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General Gordon, the Confederate commander, used to tell the following
story: He was sitting by the roadside one blazing hot day when a
dilapidated soldier, his clothing in rags, a shoe lacking, his head
bandaged, and his arm in a sling, passed him. He was soliloquizing in
this manner:

"I love my country. I'd fight for my country. I'd starve and go thirsty
for my country. I'd die for my country. But if ever this damn war is
over I'll never love another country!"


A snobbish young Englishman visiting Washington's home at Mount Vernon
was so patronizing as to arouse the wrath of guards and caretakers; but
it remained for "Shep" Wright, an aged gardener and one of the first
scouts of the Confederate army, to settle the gentleman. Approaching
"Shep," the Englishman said:

"Ah--er--my man, the hedge! Yes, I see, George got this hedge from dear
old England."

"Reckon he did," replied "Shep". "He got this whole blooming country
from England."


Speaking of the policy of the Government of the United States with
respect to its troublesome neighbors in Central and South America,
"Uncle Joe" Cannon told of a Missouri congressman who is decidedly
opposed to any interference in this regard by our country. It seems that
this spring the Missourian met an Englishman at Washington with whom he
conversed touching affairs in the localities mentioned. The westerner
asserted his usual views with considerable forcefulness, winding up with
this observation:

"The whole trouble is that we Americans need a ---- good licking!"

"You do, indeed!" promptly asserted the Britisher, as if pleased by the
admission. But his exultation was of brief duration, for the Missouri
man immediately concluded with:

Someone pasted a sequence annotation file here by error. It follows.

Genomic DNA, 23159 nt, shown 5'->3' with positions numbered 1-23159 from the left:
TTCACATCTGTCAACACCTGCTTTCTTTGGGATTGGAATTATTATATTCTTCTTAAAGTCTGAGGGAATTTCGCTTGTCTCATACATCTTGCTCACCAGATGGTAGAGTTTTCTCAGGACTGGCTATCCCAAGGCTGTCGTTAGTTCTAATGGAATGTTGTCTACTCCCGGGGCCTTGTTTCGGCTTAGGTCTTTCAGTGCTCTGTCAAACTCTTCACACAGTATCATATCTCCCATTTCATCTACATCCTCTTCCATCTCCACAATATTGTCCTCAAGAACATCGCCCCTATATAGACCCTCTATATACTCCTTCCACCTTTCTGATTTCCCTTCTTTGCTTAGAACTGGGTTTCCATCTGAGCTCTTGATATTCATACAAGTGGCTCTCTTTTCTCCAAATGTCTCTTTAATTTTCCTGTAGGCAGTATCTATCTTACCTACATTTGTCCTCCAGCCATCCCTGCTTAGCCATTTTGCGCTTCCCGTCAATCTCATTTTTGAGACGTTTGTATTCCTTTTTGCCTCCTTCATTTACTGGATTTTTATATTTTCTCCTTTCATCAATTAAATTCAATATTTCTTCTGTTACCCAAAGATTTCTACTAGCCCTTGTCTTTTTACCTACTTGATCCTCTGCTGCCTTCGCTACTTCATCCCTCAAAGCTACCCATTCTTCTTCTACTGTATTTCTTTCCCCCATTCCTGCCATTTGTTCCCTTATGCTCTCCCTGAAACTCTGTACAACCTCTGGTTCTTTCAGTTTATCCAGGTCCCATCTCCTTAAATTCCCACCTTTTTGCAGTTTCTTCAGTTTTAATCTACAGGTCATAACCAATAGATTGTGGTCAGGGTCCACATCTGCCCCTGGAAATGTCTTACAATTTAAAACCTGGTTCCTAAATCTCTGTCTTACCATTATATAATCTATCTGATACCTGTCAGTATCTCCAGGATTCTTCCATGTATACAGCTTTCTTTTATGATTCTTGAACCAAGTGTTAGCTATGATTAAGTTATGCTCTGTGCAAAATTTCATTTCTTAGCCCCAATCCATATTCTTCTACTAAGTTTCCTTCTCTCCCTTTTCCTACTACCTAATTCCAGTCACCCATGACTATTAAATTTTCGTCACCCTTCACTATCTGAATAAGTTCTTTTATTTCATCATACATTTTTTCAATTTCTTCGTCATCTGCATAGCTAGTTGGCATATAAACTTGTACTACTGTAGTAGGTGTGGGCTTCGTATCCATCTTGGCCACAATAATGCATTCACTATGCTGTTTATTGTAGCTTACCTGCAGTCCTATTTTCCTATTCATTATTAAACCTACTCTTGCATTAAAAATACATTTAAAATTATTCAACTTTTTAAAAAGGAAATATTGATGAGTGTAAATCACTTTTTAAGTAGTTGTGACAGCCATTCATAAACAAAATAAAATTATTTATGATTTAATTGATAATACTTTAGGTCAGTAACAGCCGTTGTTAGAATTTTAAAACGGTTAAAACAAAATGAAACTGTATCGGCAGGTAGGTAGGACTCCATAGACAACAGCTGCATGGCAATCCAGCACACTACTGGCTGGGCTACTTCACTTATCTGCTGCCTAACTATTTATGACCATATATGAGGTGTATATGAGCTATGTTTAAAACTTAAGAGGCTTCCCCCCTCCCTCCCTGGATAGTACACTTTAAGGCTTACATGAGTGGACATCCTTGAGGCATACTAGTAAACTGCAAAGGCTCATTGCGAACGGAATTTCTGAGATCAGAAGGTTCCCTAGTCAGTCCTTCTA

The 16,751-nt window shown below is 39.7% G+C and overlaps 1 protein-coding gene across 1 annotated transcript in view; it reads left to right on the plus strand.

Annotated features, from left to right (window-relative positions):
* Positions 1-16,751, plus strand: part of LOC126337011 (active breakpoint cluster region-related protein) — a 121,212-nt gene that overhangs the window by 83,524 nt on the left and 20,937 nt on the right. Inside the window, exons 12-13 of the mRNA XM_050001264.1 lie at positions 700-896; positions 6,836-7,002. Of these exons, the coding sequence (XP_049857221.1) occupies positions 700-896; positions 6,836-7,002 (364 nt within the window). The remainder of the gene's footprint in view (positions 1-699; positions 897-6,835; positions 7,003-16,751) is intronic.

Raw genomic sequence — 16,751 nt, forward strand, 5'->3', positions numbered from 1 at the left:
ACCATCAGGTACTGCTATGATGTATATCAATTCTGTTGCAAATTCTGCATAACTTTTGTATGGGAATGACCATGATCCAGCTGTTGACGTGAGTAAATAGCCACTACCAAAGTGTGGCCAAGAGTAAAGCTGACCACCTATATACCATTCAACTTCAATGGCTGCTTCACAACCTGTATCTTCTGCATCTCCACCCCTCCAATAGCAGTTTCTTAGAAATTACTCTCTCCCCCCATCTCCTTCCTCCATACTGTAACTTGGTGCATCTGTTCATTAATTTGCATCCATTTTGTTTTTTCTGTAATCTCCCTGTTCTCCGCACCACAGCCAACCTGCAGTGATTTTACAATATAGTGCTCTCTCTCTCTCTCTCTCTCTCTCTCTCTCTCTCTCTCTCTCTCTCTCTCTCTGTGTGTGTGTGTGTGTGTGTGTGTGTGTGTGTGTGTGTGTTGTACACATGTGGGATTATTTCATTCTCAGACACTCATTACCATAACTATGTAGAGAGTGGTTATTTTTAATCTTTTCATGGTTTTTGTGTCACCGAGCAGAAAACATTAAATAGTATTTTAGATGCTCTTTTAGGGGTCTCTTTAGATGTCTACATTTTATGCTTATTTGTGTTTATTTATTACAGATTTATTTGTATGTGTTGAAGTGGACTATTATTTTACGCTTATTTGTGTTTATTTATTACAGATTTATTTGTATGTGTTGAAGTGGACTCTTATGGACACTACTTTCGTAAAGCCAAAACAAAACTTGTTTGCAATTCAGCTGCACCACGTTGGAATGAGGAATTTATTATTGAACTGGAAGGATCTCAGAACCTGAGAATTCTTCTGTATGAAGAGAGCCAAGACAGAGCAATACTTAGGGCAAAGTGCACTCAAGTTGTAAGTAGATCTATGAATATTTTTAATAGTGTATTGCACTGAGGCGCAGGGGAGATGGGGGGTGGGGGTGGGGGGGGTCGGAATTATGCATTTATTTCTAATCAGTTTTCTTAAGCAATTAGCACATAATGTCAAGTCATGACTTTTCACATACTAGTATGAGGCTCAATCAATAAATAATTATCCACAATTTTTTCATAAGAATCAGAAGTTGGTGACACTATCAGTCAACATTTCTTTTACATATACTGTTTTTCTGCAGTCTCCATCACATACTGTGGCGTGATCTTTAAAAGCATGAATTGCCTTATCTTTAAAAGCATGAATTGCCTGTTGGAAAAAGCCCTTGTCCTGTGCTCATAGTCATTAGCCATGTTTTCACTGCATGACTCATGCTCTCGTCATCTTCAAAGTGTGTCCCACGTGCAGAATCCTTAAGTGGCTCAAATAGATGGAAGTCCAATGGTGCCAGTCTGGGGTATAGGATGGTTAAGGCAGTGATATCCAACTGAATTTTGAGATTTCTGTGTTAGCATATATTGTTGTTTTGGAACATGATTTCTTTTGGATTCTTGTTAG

"But there ain't nobody can do it!"


A number of Confederate prisoners, during the Civil War, were detained
at one of the western military posts under conditions much less
unpleasant than those to be found in the ordinary military prison. Most
of them appreciated their comparatively good fortune. One young fellow,
though, could not be reconciled to association with Yankees under any
circumstances, and took advantage of every opportunity to express his
feelings. He was continually rubbing it in about the battle of
Chickamauga, which had just been fought with such disastrous results for
the Union forces.

"Maybe we didn't eat you up at Chickamauga!" was the way he generally
greeted a bluecoat.

The Union men, when they could stand it no longer, reported the matter
to General Grant. Grant summoned the prisoner.

"See here," said Grant, "I understand that you are continually insulting
the men here with reference to the battle of Chickamauga. They have
borne with you long enough, and I'm going to give you your choice of two
things. You will either take the oath of allegiance to the United
States, or be sent to a Northern prison. Choose."

The prisoner was silent for some time. "Well," he said at last, in a
resigned tone, "I reckon, General, I'll take the oath."

The oath was duly administered. Turning to Grant, the fellow then asked,
very penitently, if he might speak.

"Yes," said the general indifferently. "What is it?"

"Why, I was just thinkin', General," he drawled, "they certainly did
give us hell at Chickamauga."


Historical controversies are creeping into the schools. In a New York
public institution attended by many races, during an examination in
history the teacher asked a little chap who discovered America.

He was evidently thrown into a panic and hesitated, much to the
teacher's surprise, to make any reply.

"Oh, please, ma'am," he finally stammered, "ask me somethin' else."

"Something else, Jimmy? Why should I do that?"

"The fellers was talkin' 'bout it yesterday," replied Jimmy, "Pat McGee
said it was discovered by an Irish saint. Olaf, he said it was a sailor
from Norway, and Giovanni said it was Columbus, an' if you'd a-seen what
happened you wouldn't ask a little feller like me."


Our country! When right to be kept right; when wrong to be put
right!--_Carl Schurz_.


Our country! In her intercourse with foreign nations, may she always be
in the right; but our country, right or wrong.--_Stephen Decatur_.


There are no points of the compass on the chart of true
patriotism.--_Robert C. Winthrop_.


Patriotic exercises and flag worship will avail nothing unless the
states give to their people of the kind of government that arouses
patriotism.--_Franklin Pierce II_.





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